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Cubs Wed Mar 27 2013

What To Watch For: Starlin Castro in 2013

Cubs_200.pngJust because the Cubs likely won't outscore their opponents often enough to make the playoffs this year, doesn't mean 2013 is meaningless in the grand scheme of building a franchise. The one Cubs star who has had the spotlight pointed directly on him for a few years now is Starlin Castro. His growth is important to the future of the organization, and should be quite exciting to watch this calendar year.

He just turned 23, which is often a time that top prospects begin to crack into the Major Leagues. Instead, Castro begins his fourth season in Chicago. It's time to see what they really will get for the $60 million contract extension that kicks in on opening day.

Castro's home run production has risen each year he's been in the majors, topping out at 14 last year. His goal this year is probably the magic number of 20. It's lofty for someone that hasn't approached it before, but Castro makes hard enough contact that if he can increase his fly ball rate, he'll reach that goal with relative ease.

Rising along with the power has been Castro's stolen base numbers. He swiped 25 bags last year, with a majority of them coming in the first two months of the season when opposing pitchers and catchers weren't quite expecting it. When they finally caught on, Castro's stolen base percentage collapsed. He nabbed only 10 bases in the final four months of the season, while being caught eight times. It's likely that 25 steals may end up being the high water mark for his career. He isn't overly fast, and is quite a bit bigger now than when he entered the majors as a wiry 20-year-old. Castro needs to work on being more selective and get his success rate in the 75 percent range. It's far more important than the raw number of thieveries.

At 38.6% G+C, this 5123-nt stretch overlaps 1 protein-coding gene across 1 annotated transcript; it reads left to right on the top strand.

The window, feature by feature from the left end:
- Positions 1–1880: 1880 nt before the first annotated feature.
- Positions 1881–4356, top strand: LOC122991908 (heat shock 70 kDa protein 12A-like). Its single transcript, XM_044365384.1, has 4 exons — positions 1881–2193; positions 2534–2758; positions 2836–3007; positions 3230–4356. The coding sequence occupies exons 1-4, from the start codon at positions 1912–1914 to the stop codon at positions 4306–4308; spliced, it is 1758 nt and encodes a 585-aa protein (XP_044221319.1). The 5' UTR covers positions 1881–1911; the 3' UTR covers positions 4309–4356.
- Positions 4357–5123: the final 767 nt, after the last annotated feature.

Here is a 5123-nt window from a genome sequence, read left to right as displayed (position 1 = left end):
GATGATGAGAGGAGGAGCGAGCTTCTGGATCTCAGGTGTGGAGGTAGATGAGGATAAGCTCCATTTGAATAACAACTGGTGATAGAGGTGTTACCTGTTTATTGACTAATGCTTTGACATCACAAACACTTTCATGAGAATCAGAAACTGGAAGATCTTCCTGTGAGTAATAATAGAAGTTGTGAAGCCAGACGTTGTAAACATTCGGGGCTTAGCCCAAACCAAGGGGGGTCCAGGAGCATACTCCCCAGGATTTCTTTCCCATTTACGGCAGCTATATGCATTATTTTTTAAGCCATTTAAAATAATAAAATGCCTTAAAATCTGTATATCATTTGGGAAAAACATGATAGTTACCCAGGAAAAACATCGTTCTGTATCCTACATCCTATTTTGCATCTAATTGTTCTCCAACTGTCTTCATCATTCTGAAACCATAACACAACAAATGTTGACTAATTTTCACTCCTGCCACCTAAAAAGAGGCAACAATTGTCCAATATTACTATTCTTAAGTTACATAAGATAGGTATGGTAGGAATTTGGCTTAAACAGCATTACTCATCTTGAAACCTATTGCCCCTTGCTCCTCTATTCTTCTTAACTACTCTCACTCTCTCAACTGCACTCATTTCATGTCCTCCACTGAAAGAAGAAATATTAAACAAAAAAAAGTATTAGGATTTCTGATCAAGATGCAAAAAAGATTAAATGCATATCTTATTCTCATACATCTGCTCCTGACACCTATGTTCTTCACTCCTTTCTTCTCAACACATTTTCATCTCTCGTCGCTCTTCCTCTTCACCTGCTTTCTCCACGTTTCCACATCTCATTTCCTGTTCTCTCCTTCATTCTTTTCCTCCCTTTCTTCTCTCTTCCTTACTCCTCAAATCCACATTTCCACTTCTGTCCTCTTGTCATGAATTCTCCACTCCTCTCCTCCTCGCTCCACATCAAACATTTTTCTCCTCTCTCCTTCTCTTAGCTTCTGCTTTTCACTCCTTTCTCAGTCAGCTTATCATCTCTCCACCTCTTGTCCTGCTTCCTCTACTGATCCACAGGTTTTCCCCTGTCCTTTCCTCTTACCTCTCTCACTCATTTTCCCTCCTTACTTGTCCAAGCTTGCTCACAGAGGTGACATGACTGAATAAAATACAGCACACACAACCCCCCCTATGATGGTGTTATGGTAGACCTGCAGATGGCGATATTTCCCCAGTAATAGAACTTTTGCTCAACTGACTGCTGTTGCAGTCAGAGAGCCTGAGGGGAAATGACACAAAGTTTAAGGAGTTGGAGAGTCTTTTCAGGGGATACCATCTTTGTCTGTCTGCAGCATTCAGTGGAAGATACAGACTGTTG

The troubling aspect of Castro's offensive game has been his on base percentage. It has trended downward his whole career to a low of .323 last year. The hope is that the half season he had with hitting coach James Rowson in 2012, along with the continuity with Rowson this year will lead to more patience at the plate. Castro says the team wants him to take more pitches, but the phrase that Theo Epstein and the organization are preaching in camp is 'selective aggressiveness.' Only swing at pitches early in the count that you can drive and work yourself into favorable situations where the pitcher needs to throw a strike.

What was previously the most infuriating part of Castro's game, might very well take the biggest jump this year: defense. He has told the coaches and media that he wants to 'be like Barney,' referring to the Gold Glove that second baseman Darwin Barney won last year. Mental lapses have been a recurring issue at shortstop for Castro, but he's determined to eliminate them this season. He's also had a tendency of multi-error games, and sometimes even two error innings. One wild throw often turned into three in the past, so the simple matter of forgetting a previous mistake could easily put him on the path to being an above-average defender.

There's no reason to panic if Castro doesn't improve in every area this season. Even though he's played at the highest level for the better part of three seasons, he's still just 23. Most players don't hit their prime until their late-20s -- unless, of course, they're superstars. We'll find out soon enough if Castro qualifies as one of those players or not.

 
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